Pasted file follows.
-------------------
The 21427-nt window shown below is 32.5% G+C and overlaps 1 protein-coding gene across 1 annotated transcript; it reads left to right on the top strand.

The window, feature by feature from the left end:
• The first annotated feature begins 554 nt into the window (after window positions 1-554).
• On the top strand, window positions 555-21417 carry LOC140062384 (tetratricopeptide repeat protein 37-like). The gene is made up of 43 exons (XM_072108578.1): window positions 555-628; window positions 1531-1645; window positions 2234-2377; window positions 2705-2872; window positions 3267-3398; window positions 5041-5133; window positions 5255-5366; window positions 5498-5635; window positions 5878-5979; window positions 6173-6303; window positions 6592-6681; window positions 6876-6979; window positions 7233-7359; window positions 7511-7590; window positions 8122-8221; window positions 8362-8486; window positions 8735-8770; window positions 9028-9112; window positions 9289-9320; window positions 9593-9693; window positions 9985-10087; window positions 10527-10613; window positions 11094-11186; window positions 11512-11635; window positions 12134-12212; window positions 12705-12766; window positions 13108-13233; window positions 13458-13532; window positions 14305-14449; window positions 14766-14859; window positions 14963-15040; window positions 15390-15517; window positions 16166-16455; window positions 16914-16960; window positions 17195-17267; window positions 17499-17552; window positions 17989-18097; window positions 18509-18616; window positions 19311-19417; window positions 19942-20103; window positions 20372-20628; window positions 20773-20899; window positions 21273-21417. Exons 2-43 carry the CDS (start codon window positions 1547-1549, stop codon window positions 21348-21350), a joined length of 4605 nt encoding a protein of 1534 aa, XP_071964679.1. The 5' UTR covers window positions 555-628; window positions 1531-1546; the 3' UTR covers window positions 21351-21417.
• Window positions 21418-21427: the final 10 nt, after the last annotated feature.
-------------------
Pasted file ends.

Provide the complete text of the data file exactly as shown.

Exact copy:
The 21427-nt window shown below is 32.5% G+C and overlaps 1 protein-coding gene across 1 annotated transcript; it reads left to right on the top strand.

The window, feature by feature from the left end:
• The first annotated feature begins 554 nt into the window (after window positions 1-554).
• On the top strand, window positions 555-21417 carry LOC140062384 (tetratricopeptide repeat protein 37-like). The gene is made up of 43 exons (XM_072108578.1): window positions 555-628; window positions 1531-1645; window positions 2234-2377; window positions 2705-2872; window positions 3267-3398; window positions 5041-5133; window positions 5255-5366; window positions 5498-5635; window positions 5878-5979; window positions 6173-6303; window positions 6592-6681; window positions 6876-6979; window positions 7233-7359; window positions 7511-7590; window positions 8122-8221; window positions 8362-8486; window positions 8735-8770; window positions 9028-9112; window positions 9289-9320; window positions 9593-9693; window positions 9985-10087; window positions 10527-10613; window positions 11094-11186; window positions 11512-11635; window positions 12134-12212; window positions 12705-12766; window positions 13108-13233; window positions 13458-13532; window positions 14305-14449; window positions 14766-14859; window positions 14963-15040; window positions 15390-15517; window positions 16166-16455; window positions 16914-16960; window positions 17195-17267; window positions 17499-17552; window positions 17989-18097; window positions 18509-18616; window positions 19311-19417; window positions 19942-20103; window positions 20372-20628; window positions 20773-20899; window positions 21273-21417. Exons 2-43 carry the CDS (start codon window positions 1547-1549, stop codon window positions 21348-21350), a joined length of 4605 nt encoding a protein of 1534 aa, XP_071964679.1. The 5' UTR covers window positions 555-628; window positions 1531-1546; the 3' UTR covers window positions 21351-21417.
• Window positions 21418-21427: the final 10 nt, after the last annotated feature.